Keeping it clean starts at home

Editor:

I recently took a walk around town to get some exercise, but what I got was a sick feeling in the pit of my stomach. My route encompassed business and residential areas as well as some community and school district properties.

What I saw was disgusting: Discarded food containers, crushed beer and soda cans, napkins, too many cigarette butts to count, and even a used sanitary napkin on a high school athletic field.

Despite the best efforts of the city and community groups, there seems to be an element in this community that is satisfied with being described as “shoddy or worn out.” Well, it’s about time that the community woke up and took stock of the current economy, regional competition, and the importance of first impressions.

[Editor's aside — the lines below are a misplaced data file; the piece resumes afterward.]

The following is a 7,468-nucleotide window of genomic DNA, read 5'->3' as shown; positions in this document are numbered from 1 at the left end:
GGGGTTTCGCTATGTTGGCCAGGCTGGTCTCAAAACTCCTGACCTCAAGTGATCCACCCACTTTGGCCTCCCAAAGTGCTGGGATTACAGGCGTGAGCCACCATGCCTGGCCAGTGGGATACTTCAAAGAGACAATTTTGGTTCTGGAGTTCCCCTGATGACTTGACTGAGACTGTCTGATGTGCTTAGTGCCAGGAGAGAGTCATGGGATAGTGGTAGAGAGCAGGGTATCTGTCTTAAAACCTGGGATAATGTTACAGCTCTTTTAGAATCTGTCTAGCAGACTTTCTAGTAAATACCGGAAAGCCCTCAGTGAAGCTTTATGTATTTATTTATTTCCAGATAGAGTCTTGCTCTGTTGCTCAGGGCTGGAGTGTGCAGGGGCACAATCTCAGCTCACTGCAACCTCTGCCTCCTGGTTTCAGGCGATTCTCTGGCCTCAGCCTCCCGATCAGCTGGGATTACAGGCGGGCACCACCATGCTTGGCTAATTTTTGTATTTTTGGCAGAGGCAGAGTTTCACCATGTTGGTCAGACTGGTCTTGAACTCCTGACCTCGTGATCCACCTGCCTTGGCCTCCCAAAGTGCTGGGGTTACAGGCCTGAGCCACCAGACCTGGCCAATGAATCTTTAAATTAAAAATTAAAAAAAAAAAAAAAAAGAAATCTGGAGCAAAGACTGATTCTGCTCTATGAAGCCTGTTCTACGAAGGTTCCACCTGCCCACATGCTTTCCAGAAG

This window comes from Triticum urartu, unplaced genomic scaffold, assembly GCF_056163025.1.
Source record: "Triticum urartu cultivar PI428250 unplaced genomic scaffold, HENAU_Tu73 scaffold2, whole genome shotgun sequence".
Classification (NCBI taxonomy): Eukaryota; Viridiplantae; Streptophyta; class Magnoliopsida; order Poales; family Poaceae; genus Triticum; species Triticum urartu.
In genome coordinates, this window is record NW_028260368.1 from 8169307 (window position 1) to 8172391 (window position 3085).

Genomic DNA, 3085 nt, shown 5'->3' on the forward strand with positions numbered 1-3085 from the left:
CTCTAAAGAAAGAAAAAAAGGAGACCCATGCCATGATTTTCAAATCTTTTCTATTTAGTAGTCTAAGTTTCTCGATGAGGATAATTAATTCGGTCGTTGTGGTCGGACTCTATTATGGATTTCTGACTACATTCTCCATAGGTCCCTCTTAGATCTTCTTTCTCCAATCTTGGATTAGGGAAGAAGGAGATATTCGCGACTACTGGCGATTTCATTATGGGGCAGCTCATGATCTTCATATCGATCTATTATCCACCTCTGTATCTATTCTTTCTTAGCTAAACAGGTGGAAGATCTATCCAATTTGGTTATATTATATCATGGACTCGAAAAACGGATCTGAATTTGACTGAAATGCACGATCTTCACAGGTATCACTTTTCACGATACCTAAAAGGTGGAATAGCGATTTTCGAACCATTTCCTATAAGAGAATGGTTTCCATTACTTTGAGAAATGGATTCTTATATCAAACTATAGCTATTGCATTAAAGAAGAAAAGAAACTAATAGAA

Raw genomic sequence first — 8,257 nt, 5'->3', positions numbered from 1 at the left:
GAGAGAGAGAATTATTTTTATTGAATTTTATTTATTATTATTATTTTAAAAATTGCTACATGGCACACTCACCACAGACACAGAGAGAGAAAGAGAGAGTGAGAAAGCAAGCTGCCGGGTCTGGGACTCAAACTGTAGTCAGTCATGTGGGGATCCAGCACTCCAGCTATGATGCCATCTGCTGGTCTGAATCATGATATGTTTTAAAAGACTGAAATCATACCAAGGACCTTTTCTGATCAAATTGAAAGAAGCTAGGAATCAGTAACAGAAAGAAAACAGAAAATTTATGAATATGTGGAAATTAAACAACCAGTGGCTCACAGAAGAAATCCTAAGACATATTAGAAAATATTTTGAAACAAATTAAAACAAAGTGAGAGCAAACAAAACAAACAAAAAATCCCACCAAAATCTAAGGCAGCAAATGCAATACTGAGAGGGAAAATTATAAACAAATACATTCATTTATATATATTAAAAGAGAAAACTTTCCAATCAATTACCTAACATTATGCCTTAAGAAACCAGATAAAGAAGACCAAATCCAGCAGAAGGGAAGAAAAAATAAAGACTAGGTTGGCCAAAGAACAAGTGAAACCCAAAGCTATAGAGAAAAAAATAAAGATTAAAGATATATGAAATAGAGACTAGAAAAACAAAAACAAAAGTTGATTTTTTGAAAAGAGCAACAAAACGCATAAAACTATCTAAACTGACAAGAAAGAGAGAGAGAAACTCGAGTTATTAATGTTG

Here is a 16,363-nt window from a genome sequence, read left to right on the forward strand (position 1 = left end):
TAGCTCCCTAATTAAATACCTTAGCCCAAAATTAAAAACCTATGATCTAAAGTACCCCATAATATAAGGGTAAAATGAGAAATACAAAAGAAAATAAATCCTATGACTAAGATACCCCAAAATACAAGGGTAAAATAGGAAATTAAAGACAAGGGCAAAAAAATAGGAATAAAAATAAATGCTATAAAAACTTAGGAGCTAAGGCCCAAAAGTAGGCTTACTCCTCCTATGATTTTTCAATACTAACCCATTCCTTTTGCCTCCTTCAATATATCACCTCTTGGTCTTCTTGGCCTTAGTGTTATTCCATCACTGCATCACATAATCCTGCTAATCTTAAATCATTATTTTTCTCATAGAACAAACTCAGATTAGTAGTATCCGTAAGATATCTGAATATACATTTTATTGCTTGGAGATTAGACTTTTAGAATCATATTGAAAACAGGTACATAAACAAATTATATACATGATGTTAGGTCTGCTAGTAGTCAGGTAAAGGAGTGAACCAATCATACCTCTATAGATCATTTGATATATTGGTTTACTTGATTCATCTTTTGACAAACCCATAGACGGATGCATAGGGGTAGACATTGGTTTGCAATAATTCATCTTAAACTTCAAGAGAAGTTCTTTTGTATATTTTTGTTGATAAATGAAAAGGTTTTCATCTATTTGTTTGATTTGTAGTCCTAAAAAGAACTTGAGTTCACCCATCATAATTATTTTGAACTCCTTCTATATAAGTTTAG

Lebanon is growing by leaps and bounds. We may not be able to compete with that because of our location (distance to I-5), but we can ride its wake in terms of proximity and livability. We are also sitting on a recreational gold mine – We just need to figure out how to capitalize on it. A first step is to simply pick up the litter and show a little civic pride.

I know that many people do not have the time or inclination to become involved in community development; however, it does not take a lot of effort to find a proper receptacle for your trash. Perhaps the city could help by placing trash cans downtown.

Smokers could “field strip” cigarettes and put the filters in a pocket until they find a trash can. Convenience store owners could more closely monitor their property and pick up after their customers.

I, like most, have a vested interest in this community. Quite frankly, I am tired of seeing the minority set the standard for the rest of us.

Kenneth R. England

Sweet Home

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